• Ontario will unveil 16,000 subsidized child-care spaces in the provincial budget

    Canada News CBC News
    Ontario's provincial budget will include $200 million to create 24,000 child-care spaces, 16,000 of which will be subsidized. The spaces were announced in the 2016 throne speech, but the subsidies are new — and the minister for that portfolio hinted that more parents may be able to tap into those resources. Source
  • Ontario MPP introduces insurance recovery bill for domestic violence victims after CBC investigation

    Canada News CBC News
    A Toronto MPP has introduced a private member's bill aimed at forcing insurers to pay out claims for cases involving domestic violence, after a CBC News investigationinto the matter. Liberal Mike Colle, who represents –EglintonLawrence, introduced the Innocent Persons Insurance Recovery ActWednesday in Ontario's Legislative Assembly. Source
  • Bernier as leader would set Conservatives back: Erin O'Toole [Video]

    Canada News Toronto Sun
    The Conservative Party will lose the next federal election with Maxime Bernier and his libertarian-style views leading the way, opponent Erin O’Toole predicts. Bernier’s plan won’t sell across Canada, especially in rural areas, he said. At a Toronto Sun editorial board Wednesday, O’Toole said he has the broad-based party support and comprehensive platform to lead the party to victory against Justin Trudeau’s Liberals. Source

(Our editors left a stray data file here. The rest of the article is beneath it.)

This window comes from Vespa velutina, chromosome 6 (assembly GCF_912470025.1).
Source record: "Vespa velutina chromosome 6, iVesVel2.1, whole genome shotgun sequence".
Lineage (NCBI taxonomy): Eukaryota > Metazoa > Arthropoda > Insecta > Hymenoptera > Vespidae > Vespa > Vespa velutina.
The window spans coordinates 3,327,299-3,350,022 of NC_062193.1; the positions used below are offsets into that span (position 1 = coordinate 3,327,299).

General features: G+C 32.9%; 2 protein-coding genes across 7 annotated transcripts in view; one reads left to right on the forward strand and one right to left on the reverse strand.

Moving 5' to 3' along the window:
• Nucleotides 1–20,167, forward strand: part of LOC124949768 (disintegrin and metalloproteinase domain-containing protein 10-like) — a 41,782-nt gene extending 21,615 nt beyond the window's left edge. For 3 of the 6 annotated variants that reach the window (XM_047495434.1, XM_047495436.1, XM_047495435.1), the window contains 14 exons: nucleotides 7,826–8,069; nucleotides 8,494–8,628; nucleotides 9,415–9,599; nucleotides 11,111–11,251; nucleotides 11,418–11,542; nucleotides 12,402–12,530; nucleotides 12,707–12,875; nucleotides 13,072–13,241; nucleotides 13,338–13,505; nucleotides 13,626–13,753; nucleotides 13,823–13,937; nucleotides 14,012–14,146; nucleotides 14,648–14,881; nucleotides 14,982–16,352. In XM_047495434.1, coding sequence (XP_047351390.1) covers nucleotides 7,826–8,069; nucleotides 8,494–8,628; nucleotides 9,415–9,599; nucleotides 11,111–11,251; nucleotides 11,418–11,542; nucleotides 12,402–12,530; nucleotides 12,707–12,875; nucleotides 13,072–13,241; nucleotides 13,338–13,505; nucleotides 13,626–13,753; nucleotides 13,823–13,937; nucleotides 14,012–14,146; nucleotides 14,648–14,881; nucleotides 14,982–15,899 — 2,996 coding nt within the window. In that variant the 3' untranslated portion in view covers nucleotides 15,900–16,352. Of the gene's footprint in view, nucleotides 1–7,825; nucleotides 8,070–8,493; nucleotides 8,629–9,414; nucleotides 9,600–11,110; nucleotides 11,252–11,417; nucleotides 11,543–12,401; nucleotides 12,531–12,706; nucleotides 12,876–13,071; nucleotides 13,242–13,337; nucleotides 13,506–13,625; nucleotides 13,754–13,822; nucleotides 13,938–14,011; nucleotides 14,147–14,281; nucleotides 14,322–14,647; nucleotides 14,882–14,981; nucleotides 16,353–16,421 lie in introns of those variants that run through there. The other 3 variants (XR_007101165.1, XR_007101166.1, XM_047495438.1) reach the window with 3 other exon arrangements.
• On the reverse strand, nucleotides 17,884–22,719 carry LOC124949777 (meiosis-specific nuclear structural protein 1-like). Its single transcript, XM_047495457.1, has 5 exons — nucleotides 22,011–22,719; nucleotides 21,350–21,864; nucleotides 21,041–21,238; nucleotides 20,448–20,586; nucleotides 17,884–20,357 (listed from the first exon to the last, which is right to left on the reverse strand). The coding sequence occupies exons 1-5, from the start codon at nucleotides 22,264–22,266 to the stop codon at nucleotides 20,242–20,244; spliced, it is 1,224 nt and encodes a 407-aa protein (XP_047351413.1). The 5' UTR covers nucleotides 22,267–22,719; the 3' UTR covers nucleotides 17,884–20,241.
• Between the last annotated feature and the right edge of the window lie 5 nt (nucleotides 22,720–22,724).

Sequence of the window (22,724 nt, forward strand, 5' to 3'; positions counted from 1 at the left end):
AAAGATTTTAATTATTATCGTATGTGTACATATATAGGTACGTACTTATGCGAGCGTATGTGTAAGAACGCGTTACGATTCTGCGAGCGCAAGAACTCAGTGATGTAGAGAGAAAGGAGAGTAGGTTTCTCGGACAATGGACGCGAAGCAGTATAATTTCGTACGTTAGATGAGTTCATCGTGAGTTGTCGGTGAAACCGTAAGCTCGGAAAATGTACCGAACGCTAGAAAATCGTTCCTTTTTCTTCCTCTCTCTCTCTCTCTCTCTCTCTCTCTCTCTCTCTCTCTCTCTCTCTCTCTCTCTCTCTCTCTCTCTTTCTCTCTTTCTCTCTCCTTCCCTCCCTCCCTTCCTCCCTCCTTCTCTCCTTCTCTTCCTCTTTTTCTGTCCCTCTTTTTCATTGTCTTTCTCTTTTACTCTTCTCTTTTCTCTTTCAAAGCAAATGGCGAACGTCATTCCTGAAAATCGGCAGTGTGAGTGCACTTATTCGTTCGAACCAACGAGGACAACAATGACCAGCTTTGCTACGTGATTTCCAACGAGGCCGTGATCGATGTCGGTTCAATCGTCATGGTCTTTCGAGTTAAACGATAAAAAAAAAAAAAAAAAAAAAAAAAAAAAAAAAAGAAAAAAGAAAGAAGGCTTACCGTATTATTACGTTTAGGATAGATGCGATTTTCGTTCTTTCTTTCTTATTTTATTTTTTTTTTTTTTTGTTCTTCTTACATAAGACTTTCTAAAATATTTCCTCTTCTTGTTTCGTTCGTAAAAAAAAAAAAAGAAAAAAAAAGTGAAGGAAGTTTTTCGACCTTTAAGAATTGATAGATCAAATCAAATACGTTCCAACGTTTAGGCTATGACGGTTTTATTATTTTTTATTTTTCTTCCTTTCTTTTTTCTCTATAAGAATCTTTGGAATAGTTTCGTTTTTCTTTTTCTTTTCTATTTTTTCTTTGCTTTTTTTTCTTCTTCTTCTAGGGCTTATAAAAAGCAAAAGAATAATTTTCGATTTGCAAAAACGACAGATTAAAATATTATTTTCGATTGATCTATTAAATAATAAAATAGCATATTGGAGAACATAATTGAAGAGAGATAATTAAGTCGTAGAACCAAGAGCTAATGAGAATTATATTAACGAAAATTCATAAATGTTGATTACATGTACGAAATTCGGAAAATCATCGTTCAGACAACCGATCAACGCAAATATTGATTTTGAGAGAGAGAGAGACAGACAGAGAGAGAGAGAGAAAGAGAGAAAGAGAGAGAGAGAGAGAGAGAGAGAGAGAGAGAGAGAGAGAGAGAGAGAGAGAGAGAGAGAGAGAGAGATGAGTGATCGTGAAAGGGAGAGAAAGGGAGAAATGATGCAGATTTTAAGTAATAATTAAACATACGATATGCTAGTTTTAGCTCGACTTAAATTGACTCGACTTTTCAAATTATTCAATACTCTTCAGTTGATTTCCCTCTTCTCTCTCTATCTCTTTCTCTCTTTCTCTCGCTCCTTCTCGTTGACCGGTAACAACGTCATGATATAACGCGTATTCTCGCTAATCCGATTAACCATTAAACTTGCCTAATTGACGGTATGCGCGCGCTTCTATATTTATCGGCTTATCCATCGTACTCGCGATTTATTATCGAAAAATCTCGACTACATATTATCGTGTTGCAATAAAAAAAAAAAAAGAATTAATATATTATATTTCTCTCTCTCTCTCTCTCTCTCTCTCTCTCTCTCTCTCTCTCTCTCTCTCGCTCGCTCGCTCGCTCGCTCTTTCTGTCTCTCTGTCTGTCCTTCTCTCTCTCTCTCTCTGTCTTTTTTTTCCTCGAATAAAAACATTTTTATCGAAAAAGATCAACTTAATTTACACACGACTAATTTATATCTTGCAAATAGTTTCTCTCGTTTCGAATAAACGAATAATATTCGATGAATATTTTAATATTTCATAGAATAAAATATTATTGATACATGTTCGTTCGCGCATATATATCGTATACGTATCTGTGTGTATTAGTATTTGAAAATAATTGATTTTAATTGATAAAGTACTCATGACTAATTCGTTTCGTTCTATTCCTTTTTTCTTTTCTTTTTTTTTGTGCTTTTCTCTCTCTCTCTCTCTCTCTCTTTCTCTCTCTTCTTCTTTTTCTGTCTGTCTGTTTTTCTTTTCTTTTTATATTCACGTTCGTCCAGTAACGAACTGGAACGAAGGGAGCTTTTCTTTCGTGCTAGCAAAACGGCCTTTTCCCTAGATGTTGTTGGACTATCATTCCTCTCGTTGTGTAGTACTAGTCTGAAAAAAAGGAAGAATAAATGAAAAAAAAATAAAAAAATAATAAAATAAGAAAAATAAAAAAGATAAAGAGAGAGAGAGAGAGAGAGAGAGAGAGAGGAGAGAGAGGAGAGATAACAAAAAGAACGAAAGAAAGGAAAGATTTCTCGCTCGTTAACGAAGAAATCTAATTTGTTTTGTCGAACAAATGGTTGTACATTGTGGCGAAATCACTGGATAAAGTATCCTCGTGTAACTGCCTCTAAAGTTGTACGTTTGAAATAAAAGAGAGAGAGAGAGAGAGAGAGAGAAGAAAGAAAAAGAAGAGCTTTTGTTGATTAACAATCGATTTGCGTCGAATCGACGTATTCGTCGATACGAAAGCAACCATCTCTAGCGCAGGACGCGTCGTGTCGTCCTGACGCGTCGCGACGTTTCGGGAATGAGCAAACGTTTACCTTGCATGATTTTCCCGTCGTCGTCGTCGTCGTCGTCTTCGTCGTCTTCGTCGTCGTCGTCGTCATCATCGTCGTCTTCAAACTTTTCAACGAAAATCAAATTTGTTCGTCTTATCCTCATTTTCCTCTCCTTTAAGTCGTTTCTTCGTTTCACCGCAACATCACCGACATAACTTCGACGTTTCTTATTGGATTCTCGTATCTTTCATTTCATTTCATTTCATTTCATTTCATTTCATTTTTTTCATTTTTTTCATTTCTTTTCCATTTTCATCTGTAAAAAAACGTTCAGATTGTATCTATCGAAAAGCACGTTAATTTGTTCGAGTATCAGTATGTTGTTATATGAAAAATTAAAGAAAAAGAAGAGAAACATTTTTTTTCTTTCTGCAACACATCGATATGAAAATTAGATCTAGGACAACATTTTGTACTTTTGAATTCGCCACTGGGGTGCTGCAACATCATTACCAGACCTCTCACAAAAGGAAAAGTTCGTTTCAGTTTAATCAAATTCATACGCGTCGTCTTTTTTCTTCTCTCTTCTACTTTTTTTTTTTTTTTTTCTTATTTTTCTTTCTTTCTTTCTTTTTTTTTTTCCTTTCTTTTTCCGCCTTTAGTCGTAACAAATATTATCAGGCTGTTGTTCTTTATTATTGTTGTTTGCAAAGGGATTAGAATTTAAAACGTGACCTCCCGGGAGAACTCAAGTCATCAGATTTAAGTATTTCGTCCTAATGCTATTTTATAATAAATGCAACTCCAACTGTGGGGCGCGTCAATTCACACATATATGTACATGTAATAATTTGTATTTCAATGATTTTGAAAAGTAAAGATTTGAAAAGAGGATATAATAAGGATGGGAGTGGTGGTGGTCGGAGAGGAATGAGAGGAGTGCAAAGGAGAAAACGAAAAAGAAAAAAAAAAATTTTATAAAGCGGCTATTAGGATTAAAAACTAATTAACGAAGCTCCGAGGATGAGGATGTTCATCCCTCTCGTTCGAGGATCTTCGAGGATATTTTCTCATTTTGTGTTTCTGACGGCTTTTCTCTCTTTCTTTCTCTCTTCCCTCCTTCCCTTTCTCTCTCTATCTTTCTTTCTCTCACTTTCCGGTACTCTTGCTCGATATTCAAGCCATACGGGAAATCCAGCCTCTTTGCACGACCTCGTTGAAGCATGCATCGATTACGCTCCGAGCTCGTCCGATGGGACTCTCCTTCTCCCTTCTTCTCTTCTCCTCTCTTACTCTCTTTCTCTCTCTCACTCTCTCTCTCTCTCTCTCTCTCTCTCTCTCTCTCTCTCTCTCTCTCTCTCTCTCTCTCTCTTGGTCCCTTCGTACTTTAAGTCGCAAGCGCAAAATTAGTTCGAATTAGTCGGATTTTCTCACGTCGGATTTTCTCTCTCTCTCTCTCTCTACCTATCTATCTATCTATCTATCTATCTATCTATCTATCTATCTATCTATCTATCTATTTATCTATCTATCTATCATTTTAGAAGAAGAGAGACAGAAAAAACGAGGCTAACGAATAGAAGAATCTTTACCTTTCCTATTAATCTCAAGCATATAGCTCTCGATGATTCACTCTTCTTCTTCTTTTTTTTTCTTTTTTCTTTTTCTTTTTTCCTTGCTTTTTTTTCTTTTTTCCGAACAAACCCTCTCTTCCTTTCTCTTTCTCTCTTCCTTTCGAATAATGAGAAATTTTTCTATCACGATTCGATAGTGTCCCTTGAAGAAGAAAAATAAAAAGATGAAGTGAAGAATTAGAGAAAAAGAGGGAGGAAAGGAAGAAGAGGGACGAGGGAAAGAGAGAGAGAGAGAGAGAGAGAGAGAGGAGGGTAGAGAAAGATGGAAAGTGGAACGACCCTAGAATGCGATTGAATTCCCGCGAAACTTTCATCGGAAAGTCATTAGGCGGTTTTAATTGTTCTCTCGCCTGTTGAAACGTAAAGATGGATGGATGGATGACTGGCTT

• 'I'm a bit of a monkey': After crane rescue, Toronto firefighter gains fans with wry wit

    Canada News CTV News
    A Toronto firefighter captured the city’s attention Wednesday morning for rescuing a young woman trapped on a 12-storey crane in the city’s downtown core. But Rob Wonfor reached local celebrity status when he touched down on the ground and started wryly cracking jokes about the tense situation. Source
  • Fort McMurray mayor doesn't foresee big population shift after wildfire